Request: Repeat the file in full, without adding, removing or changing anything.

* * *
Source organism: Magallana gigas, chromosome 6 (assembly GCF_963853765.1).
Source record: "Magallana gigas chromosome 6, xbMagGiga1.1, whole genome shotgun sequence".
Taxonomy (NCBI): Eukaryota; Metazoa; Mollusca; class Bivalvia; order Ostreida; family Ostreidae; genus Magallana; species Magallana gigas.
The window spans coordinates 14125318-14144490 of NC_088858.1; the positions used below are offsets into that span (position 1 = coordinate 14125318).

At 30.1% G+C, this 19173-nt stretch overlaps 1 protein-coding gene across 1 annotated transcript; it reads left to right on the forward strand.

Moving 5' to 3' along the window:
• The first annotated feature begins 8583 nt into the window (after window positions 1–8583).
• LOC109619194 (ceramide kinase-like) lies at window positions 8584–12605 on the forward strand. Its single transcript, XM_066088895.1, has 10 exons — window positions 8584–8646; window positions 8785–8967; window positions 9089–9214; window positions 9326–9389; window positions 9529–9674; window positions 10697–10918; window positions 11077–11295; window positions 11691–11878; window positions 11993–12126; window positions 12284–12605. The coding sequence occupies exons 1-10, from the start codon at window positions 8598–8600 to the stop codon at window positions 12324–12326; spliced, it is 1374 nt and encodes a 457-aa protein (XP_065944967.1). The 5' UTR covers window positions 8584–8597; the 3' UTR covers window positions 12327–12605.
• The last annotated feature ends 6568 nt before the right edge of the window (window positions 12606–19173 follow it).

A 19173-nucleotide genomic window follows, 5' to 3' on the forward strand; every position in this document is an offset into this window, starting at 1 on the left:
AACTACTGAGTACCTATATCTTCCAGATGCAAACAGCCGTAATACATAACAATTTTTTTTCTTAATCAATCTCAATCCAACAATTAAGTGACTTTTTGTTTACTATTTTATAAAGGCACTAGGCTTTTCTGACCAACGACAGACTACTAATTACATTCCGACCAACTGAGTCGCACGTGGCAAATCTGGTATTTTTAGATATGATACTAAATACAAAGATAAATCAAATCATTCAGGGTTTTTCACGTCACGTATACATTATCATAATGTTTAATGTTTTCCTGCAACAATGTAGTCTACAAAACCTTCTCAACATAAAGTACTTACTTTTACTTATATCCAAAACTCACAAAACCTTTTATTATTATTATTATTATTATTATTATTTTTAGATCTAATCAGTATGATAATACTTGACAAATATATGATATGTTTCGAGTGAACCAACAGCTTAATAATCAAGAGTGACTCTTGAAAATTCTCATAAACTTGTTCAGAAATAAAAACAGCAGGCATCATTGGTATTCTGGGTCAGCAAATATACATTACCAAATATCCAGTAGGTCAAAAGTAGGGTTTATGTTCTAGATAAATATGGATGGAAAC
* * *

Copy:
Source organism: Magallana gigas, chromosome 6 (assembly GCF_963853765.1).
Source record: "Magallana gigas chromosome 6, xbMagGiga1.1, whole genome shotgun sequence".
Taxonomy (NCBI): Eukaryota; Metazoa; Mollusca; class Bivalvia; order Ostreida; family Ostreidae; genus Magallana; species Magallana gigas.
The window spans coordinates 14125318-14144490 of NC_088858.1; the positions used below are offsets into that span (position 1 = coordinate 14125318).

At 30.1% G+C, this 19173-nt stretch overlaps 1 protein-coding gene across 1 annotated transcript; it reads left to right on the forward strand.

Moving 5' to 3' along the window:
• The first annotated feature begins 8583 nt into the window (after window positions 1–8583).
• LOC109619194 (ceramide kinase-like) lies at window positions 8584–12605 on the forward strand. Its single transcript, XM_066088895.1, has 10 exons — window positions 8584–8646; window positions 8785–8967; window positions 9089–9214; window positions 9326–9389; window positions 9529–9674; window positions 10697–10918; window positions 11077–11295; window positions 11691–11878; window positions 11993–12126; window positions 12284–12605. The coding sequence occupies exons 1-10, from the start codon at window positions 8598–8600 to the stop codon at window positions 12324–12326; spliced, it is 1374 nt and encodes a 457-aa protein (XP_065944967.1). The 5' UTR covers window positions 8584–8597; the 3' UTR covers window positions 12327–12605.
• The last annotated feature ends 6568 nt before the right edge of the window (window positions 12606–19173 follow it).

A 19173-nucleotide genomic window follows, 5' to 3' on the forward strand; every position in this document is an offset into this window, starting at 1 on the left:
AACTACTGAGTACCTATATCTTCCAGATGCAAACAGCCGTAATACATAACAATTTTTTTTCTTAATCAATCTCAATCCAACAATTAAGTGACTTTTTGTTTACTATTTTATAAAGGCACTAGGCTTTTCTGACCAACGACAGACTACTAATTACATTCCGACCAACTGAGTCGCACGTGGCAAATCTGGTATTTTTAGATATGATACTAAATACAAAGATAAATCAAATCATTCAGGGTTTTTCACGTCACGTATACATTATCATAATGTTTAATGTTTTCCTGCAACAATGTAGTCTACAAAACCTTCTCAACATAAAGTACTTACTTTTACTTATATCCAAAACTCACAAAACCTTTTATTATTATTATTATTATTATTATTATTTTTAGATCTAATCAGTATGATAATACTTGACAAATATATGATATGTTTCGAGTGAACCAACAGCTTAATAATCAAGAGTGACTCTTGAAAATTCTCATAAACTTGTTCAGAAATAAAAACAGCAGGCATCATTGGTATTCTGGGTCAGCAAATATACATTACCAAATATCCAGTAGGTCAAAAGTAGGGTTTATGTTCTAGATAAATATGGATGGAAAC